As Eventide’s first pitch-shifter - and the world’s first digital rack effects unit - the H910 Harmonizer® carries with it a rich history. From Tony Visconti’s infamous declaration that it “f*cks with the fabric of time” (and his use of the H910 on David Bowie and Iggy Pop’s landmark Berlin-era albums) to Flood’s Depeche Mode recordings to Laurie Anderson’s experimental pop, it’s an effect that has made its mark on a variety of records and genres.
When we set out to accurately model the H910 as a plug-in, we knew we had to do it justice at a component level. The behavior of the H910 plug-in replicates that of the hardware unit in precise detail - including a number of features that aren’t immediately visible looking at the virtual faceplate.
To get the lowdown on the H910 modeling process, I spoke to Eventide DSP engineer Dan Gillespie, who spearheaded the H910 plug-in project.
A logic board from an original H910 Harmonizer®
DA: What exactly did the modeling of the H910 involve?
DG: The H910 is interesting, because while it is one of the first digital audio effects, the ability to do things digitally was still in its infancy and so much of the signal processing is analog. This includes the input and output stages, the feedback stage, saturation, DBX companders (compressors and expanders), and filtering and analog sections of the A/D and D/A converters (analog-to-digital and digital-to-analog). So we really approached this part of the product as an analog modeling exercise doing in-depth analog models of these components, building SPICE models, and testing to find out what had the most important effects on the sound - and where we could break circuits apart.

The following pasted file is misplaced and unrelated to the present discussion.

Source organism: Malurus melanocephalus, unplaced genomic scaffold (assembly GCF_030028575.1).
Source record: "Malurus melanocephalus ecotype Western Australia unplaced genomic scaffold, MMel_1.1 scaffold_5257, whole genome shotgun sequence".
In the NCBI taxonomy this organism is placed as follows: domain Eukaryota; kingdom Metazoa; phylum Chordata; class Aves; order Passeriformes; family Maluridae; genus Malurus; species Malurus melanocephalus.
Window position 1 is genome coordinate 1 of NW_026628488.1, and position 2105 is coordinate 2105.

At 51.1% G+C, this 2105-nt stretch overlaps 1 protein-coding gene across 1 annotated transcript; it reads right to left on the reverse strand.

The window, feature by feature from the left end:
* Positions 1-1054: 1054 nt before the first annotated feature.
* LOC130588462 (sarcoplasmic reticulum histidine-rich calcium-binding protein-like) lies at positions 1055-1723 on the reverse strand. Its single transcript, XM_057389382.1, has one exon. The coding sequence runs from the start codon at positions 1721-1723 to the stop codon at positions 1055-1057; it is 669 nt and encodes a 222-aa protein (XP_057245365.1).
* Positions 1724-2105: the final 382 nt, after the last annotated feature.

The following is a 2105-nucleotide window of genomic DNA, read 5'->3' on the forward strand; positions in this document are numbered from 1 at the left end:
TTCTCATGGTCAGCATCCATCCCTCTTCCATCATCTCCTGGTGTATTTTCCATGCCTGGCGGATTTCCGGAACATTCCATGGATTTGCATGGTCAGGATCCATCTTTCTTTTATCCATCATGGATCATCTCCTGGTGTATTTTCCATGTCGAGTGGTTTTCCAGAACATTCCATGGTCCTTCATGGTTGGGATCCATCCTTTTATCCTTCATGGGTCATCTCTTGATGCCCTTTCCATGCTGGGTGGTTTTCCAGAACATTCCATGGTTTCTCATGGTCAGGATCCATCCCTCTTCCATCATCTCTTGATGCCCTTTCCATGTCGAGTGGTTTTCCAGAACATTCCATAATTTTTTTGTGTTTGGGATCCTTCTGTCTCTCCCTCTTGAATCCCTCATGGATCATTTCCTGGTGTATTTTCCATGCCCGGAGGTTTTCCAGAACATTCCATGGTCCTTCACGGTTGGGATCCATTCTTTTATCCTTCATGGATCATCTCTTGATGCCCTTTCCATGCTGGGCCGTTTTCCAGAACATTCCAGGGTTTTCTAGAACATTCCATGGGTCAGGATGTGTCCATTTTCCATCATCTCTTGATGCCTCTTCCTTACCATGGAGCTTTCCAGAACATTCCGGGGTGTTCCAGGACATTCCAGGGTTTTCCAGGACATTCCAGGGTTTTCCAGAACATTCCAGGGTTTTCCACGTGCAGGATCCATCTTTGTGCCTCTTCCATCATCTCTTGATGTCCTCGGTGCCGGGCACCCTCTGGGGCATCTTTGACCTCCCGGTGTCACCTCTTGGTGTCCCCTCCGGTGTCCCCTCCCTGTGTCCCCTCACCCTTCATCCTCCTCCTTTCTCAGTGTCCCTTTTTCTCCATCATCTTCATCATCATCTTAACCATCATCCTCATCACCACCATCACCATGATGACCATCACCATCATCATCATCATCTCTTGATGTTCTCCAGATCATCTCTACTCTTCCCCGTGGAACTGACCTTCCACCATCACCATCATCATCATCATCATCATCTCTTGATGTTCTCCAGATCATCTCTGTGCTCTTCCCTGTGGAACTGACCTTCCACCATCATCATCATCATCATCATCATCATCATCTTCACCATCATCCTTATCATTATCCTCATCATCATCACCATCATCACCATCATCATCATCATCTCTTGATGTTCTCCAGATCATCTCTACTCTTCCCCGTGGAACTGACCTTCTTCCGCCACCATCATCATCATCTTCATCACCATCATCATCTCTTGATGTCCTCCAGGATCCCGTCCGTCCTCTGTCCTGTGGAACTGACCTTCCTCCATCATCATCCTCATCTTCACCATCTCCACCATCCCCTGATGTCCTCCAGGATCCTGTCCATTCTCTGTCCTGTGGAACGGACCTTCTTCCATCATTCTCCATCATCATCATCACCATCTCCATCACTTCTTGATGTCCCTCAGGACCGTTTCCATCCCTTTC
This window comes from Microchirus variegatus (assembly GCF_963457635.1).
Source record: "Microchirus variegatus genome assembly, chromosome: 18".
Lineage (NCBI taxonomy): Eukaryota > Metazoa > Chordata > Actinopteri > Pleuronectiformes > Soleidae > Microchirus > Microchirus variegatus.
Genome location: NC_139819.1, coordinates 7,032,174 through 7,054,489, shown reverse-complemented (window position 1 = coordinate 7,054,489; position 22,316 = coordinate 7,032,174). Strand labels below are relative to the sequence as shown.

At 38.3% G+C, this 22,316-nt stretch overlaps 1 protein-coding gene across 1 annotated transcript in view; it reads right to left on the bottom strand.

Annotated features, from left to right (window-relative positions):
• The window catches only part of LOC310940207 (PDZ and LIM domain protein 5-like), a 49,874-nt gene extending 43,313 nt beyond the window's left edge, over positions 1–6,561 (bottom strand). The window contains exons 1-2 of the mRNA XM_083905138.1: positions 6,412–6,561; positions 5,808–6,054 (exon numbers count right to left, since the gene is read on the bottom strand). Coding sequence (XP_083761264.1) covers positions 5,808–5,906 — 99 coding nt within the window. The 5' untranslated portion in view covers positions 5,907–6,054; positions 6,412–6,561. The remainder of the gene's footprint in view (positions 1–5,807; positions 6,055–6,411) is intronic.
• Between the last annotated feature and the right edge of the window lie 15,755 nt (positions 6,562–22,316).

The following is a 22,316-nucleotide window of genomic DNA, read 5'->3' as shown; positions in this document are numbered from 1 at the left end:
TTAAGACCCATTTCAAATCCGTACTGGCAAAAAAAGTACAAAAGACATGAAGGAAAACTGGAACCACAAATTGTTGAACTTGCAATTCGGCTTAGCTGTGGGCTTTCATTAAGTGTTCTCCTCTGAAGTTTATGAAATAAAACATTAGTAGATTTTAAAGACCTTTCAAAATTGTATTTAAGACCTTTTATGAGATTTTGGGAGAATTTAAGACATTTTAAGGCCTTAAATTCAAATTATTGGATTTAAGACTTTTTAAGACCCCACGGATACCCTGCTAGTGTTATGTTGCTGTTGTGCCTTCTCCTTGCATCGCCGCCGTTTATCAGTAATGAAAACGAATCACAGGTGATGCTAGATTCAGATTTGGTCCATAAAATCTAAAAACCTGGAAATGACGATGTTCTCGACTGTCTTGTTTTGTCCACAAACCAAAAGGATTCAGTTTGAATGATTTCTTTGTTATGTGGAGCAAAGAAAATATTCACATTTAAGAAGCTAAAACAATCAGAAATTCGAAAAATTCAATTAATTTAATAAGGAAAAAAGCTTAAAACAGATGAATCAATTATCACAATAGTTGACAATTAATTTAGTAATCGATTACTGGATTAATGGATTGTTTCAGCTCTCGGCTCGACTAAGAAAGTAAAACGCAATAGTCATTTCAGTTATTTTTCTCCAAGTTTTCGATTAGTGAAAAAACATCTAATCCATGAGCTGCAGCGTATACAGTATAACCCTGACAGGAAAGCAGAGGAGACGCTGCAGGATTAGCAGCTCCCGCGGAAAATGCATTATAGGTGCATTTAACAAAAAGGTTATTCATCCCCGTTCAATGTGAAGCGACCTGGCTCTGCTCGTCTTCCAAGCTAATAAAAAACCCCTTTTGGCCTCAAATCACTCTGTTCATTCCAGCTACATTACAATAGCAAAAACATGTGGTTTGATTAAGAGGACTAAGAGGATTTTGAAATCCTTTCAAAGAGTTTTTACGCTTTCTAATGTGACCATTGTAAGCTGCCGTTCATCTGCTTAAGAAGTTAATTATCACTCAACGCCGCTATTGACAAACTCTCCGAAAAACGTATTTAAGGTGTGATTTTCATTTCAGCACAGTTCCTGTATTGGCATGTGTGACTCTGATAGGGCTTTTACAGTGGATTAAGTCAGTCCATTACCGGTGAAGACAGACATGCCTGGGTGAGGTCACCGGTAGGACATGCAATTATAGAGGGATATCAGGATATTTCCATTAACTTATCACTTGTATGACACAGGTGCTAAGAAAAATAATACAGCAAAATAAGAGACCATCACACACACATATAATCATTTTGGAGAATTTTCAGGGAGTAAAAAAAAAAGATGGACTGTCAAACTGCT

Tony Agnello’s signature on an H910 Harmonizer® board, circa 1976
The A/D convertors themselves are discrete devices designed by Tony Agnello leveraging an earlier design created by Richard Factor for the DDL1745. Because the H910 is not a purely digital device and predates any standards for digital audio sample rates, it works by running the D/A converters at a different sample rate than the A/D converters, depending on the pitch shift ratio. This creates changes in system bandwidth depending on the setting. The clock that generated these sample rates was also susceptible to drift which is a key factor in creating the pleasant chorusing sound it became famous for - represented by the visual drift in pitch shift ratio on the GUI display.
Then finally, the pitch shifting algorithm itself is really different from the type of time domain pitch-shifters you might normally write in software. I believe this is because the H910 didn't have any microprocessor and instead was implemented via discrete CMOS logic gates and shift registers. Tony thought about it slightly differently than you might as a C++ developer or even in assembly code. It turns out that this had a significant effect and definitely adds to the uniqueness of the sound.
Tony was the original designer of the H910, and having his insight was incredibly important to the modeling process. Even still, the model ended up in development for over a year - but the H910 is a signature Eventide piece, so we really wanted to make sure we got it right.